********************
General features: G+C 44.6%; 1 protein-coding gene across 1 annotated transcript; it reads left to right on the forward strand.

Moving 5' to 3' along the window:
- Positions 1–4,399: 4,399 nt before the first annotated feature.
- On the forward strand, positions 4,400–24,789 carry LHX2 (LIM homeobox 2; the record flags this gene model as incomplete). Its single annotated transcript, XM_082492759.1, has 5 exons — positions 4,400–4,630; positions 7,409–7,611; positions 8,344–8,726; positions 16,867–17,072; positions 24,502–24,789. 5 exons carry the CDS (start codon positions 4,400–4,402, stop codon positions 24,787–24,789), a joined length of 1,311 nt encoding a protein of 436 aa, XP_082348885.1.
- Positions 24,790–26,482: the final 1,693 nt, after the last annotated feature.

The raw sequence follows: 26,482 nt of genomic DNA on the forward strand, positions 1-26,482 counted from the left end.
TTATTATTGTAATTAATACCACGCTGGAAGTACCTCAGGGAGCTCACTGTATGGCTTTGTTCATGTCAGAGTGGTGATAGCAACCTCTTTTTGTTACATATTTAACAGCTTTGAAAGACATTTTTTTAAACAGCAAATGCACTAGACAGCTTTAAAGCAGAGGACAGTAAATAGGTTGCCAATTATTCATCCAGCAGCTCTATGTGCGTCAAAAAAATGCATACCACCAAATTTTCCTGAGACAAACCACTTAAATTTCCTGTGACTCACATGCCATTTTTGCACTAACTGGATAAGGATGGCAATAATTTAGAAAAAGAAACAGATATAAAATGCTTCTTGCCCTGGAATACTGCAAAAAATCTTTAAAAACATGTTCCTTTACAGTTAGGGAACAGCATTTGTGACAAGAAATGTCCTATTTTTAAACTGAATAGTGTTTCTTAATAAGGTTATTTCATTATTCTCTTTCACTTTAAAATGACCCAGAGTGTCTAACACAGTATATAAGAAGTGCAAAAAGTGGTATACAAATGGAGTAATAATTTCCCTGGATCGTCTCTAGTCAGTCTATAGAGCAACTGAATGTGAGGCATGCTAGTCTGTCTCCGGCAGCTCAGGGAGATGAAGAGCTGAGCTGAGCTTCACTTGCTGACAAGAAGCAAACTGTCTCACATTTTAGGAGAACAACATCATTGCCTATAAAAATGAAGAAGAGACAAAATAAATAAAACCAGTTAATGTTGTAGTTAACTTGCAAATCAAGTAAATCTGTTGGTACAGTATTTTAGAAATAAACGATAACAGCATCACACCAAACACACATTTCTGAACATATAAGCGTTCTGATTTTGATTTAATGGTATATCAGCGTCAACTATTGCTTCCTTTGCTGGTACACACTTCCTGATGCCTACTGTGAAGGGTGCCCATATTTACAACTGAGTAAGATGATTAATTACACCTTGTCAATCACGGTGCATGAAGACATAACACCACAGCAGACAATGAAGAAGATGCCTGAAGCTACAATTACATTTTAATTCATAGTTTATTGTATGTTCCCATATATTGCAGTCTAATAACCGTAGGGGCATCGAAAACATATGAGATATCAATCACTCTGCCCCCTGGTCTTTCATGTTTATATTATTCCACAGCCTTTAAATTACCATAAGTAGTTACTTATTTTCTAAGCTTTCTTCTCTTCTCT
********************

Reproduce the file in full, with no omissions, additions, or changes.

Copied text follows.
General features: G+C 44.6%; 1 protein-coding gene across 1 annotated transcript; it reads left to right on the forward strand.

Moving 5' to 3' along the window:
- Positions 1–4,399: 4,399 nt before the first annotated feature.
- On the forward strand, positions 4,400–24,789 carry LHX2 (LIM homeobox 2; the record flags this gene model as incomplete). Its single annotated transcript, XM_082492759.1, has 5 exons — positions 4,400–4,630; positions 7,409–7,611; positions 8,344–8,726; positions 16,867–17,072; positions 24,502–24,789. 5 exons carry the CDS (start codon positions 4,400–4,402, stop codon positions 24,787–24,789), a joined length of 1,311 nt encoding a protein of 436 aa, XP_082348885.1.
- Positions 24,790–26,482: the final 1,693 nt, after the last annotated feature.

The raw sequence follows: 26,482 nt of genomic DNA on the forward strand, positions 1-26,482 counted from the left end.
TTATTATTGTAATTAATACCACGCTGGAAGTACCTCAGGGAGCTCACTGTATGGCTTTGTTCATGTCAGAGTGGTGATAGCAACCTCTTTTTGTTACATATTTAACAGCTTTGAAAGACATTTTTTTAAACAGCAAATGCACTAGACAGCTTTAAAGCAGAGGACAGTAAATAGGTTGCCAATTATTCATCCAGCAGCTCTATGTGCGTCAAAAAAATGCATACCACCAAATTTTCCTGAGACAAACCACTTAAATTTCCTGTGACTCACATGCCATTTTTGCACTAACTGGATAAGGATGGCAATAATTTAGAAAAAGAAACAGATATAAAATGCTTCTTGCCCTGGAATACTGCAAAAAATCTTTAAAAACATGTTCCTTTACAGTTAGGGAACAGCATTTGTGACAAGAAATGTCCTATTTTTAAACTGAATAGTGTTTCTTAATAAGGTTATTTCATTATTCTCTTTCACTTTAAAATGACCCAGAGTGTCTAACACAGTATATAAGAAGTGCAAAAAGTGGTATACAAATGGAGTAATAATTTCCCTGGATCGTCTCTAGTCAGTCTATAGAGCAACTGAATGTGAGGCATGCTAGTCTGTCTCCGGCAGCTCAGGGAGATGAAGAGCTGAGCTGAGCTTCACTTGCTGACAAGAAGCAAACTGTCTCACATTTTAGGAGAACAACATCATTGCCTATAAAAATGAAGAAGAGACAAAATAAATAAAACCAGTTAATGTTGTAGTTAACTTGCAAATCAAGTAAATCTGTTGGTACAGTATTTTAGAAATAAACGATAACAGCATCACACCAAACACACATTTCTGAACATATAAGCGTTCTGATTTTGATTTAATGGTATATCAGCGTCAACTATTGCTTCCTTTGCTGGTACACACTTCCTGATGCCTACTGTGAAGGGTGCCCATATTTACAACTGAGTAAGATGATTAATTACACCTTGTCAATCACGGTGCATGAAGACATAACACCACAGCAGACAATGAAGAAGATGCCTGAAGCTACAATTACATTTTAATTCATAGTTTATTGTATGTTCCCATATATTGCAGTCTAATAACCGTAGGGGCATCGAAAACATATGAGATATCAATCACTCTGCCCCCTGGTCTTTCATGTTTATATTATTCCACAGCCTTTAAATTACCATAAGTAGTTACTTATTTTCTAAGCTTTCTTCTCTTCTCT